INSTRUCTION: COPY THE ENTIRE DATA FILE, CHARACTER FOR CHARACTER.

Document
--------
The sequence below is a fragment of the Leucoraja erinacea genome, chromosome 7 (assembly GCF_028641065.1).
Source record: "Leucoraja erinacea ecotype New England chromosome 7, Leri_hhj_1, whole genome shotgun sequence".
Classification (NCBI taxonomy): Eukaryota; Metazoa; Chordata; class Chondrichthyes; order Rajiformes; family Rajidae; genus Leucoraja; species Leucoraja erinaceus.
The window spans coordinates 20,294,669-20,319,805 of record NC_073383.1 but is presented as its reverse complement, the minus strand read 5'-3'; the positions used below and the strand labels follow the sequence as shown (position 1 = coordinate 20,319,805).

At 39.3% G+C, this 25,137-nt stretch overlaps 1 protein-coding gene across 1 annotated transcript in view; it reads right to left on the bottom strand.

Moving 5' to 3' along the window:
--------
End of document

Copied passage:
The sequence below is a fragment of the Leucoraja erinacea genome, chromosome 7 (assembly GCF_028641065.1).
Source record: "Leucoraja erinacea ecotype New England chromosome 7, Leri_hhj_1, whole genome shotgun sequence".
Classification (NCBI taxonomy): Eukaryota; Metazoa; Chordata; class Chondrichthyes; order Rajiformes; family Rajidae; genus Leucoraja; species Leucoraja erinaceus.
The window spans coordinates 20,294,669-20,319,805 of record NC_073383.1 but is presented as its reverse complement, the minus strand read 5'-3'; the positions used below and the strand labels follow the sequence as shown (position 1 = coordinate 20,319,805).

At 39.3% G+C, this 25,137-nt stretch overlaps 1 protein-coding gene across 1 annotated transcript in view; it reads right to left on the bottom strand.

Moving 5' to 3' along the window: